Sorry Luzdoh that discussion has deteriorated to personal argument.

MawBroon Tue 13-Feb-18 16:33:11

FFS Not my Fathers death luzdoh
If you had read anything about or by me recently you would realise that Paw was my DH who died before his time last November.
Forgive me if my feelings are raw but 3 months is not long.

Oopsadaisy12 Tue 13-Feb-18 16:27:15


luzdoh Tue 13-Feb-18 16:18:18

MawBroon; I refer you to my message to Smiless2012
Naturally a thread of discussion will give more details throughout, in order to explain points raised. I apologise, but I had to be reminded (by DD) about how she sent the email. I wasn't focussing on that when I first wrote. Concerning your feelings following your father's death, for which I am very sorry: Both my parents and my husband have died. I will repeat for your benefit, I would not expect a close family member to deal with the dissemination of the news. The emailer lived a few doors away from the grieving family and took it on herself to inform a few people including me. She was often in touch with me by phone.
There is no comparison between the person who notified me by email of this death with anyone who has just lost their father, yourself included. I think you have not been reading properly what has been explained.
As I said, I think enough has been said now. I fear you could be turning this into a personal argument so I will decline to answer your remarks from hereon.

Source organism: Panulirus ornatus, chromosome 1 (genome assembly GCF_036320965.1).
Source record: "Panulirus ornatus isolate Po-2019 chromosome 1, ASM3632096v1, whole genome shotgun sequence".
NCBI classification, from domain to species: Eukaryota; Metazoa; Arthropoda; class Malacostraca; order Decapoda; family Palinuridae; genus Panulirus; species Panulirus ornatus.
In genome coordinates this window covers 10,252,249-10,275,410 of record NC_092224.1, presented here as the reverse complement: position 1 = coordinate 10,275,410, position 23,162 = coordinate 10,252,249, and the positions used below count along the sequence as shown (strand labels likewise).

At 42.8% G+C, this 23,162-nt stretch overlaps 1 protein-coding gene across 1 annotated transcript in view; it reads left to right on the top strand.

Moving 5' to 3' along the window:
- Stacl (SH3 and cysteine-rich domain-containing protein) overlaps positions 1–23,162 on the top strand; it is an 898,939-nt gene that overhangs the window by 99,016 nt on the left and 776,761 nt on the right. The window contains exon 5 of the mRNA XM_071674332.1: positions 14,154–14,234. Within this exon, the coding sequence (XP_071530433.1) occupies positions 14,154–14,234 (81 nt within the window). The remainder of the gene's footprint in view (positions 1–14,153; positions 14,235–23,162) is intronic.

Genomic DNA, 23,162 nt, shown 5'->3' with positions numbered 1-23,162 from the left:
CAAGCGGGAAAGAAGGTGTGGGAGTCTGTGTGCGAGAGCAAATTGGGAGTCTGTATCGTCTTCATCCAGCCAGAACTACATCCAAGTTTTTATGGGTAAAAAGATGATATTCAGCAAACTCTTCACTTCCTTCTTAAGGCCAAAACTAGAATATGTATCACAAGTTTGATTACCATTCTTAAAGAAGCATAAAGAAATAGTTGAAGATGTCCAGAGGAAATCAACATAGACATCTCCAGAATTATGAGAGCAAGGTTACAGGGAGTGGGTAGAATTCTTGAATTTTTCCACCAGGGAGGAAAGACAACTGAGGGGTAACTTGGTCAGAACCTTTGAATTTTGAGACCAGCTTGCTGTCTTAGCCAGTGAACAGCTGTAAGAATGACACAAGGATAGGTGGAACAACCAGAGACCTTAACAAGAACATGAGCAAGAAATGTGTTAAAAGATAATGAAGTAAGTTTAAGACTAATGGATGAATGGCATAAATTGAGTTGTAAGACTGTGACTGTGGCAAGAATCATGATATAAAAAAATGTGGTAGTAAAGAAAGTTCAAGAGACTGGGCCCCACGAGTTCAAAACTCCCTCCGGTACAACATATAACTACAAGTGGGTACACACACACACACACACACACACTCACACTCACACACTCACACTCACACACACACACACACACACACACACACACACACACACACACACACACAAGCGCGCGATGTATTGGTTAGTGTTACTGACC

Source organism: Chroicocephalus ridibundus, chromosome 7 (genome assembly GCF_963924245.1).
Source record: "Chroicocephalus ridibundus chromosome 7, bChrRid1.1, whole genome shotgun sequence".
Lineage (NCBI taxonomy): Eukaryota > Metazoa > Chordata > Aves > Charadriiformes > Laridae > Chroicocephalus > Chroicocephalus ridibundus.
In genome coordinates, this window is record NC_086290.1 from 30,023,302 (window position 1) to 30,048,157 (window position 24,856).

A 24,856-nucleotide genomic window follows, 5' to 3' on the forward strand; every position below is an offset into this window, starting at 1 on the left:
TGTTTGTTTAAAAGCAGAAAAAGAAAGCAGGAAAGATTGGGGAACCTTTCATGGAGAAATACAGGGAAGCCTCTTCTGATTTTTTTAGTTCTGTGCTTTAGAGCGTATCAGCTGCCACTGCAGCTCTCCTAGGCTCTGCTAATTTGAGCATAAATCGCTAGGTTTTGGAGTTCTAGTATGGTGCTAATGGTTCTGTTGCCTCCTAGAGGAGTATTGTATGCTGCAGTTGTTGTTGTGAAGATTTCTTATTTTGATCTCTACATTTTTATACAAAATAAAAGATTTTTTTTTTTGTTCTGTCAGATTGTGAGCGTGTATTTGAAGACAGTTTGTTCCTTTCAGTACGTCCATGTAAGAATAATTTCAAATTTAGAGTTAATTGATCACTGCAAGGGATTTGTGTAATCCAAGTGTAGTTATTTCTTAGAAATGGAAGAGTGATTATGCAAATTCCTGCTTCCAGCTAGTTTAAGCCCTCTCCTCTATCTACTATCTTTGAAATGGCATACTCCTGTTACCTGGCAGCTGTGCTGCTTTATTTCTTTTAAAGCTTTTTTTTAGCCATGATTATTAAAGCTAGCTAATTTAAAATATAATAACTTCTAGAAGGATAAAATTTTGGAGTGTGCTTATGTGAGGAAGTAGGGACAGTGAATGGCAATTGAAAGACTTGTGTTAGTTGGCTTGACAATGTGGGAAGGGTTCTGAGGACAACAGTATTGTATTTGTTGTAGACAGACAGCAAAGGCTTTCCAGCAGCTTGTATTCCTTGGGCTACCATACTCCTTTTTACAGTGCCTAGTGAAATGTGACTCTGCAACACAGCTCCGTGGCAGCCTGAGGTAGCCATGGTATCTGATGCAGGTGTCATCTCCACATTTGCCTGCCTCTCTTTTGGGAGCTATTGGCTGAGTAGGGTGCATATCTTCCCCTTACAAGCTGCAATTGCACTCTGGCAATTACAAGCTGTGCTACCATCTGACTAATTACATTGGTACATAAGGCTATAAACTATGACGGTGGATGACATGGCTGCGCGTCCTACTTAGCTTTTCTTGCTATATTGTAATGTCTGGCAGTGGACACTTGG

MawBroon Tue 13-Feb-18 16:16:04

I suppose in the absence of support for your argument luzdoh you might as well take some good advice and move on Good luck
And don’t forget to check your emails in future grin

luzdoh Tue 13-Feb-18 15:49:00

BlueBell Thanks! Wise words! I found out - DD reminded me - her email was disguised as she sent it from their business email address which I didn't recognise. As you said it's time to forget it now! many thanks!

MawBroon Tue 13-Feb-18 15:37:34

Out of interest you refer to “three awful emails”
What were the other two, may I ask?

MawBroon Tue 13-Feb-18 15:16:51

I would not have said that I am either stupid or pompous and those who know me would I hope, agree. But as the GNetter possibly the most recently bereaved I will reiterate that if you have an email address, open the emails . Not to do so is like ignoring a letter because it MIGHT be junk mail
It seems to me that you know you were in the wrong but rather than blush and admit it, you are casting around for somebody else to blame (Methinks she doth protest too much)
And quoting Readers Digest? Really? grin
And to add to your etiquette list, a handwritten letter or even a card with a few words inside are both much more acceptable. In the weeks following Paw’s death I was too shattered to talk on the phone, both physically and emotionally wrung out and the tears came all too readily.

Don’t come all high and mighty, your story has evolved as the posts have progressed and you must know you were in the wrong and that yes, you need to check your emails in future.
“End of” is a perfectly acceptable way of saying “end of the subject” didn’t you find that in your indispensable guide to 21st century etiquette?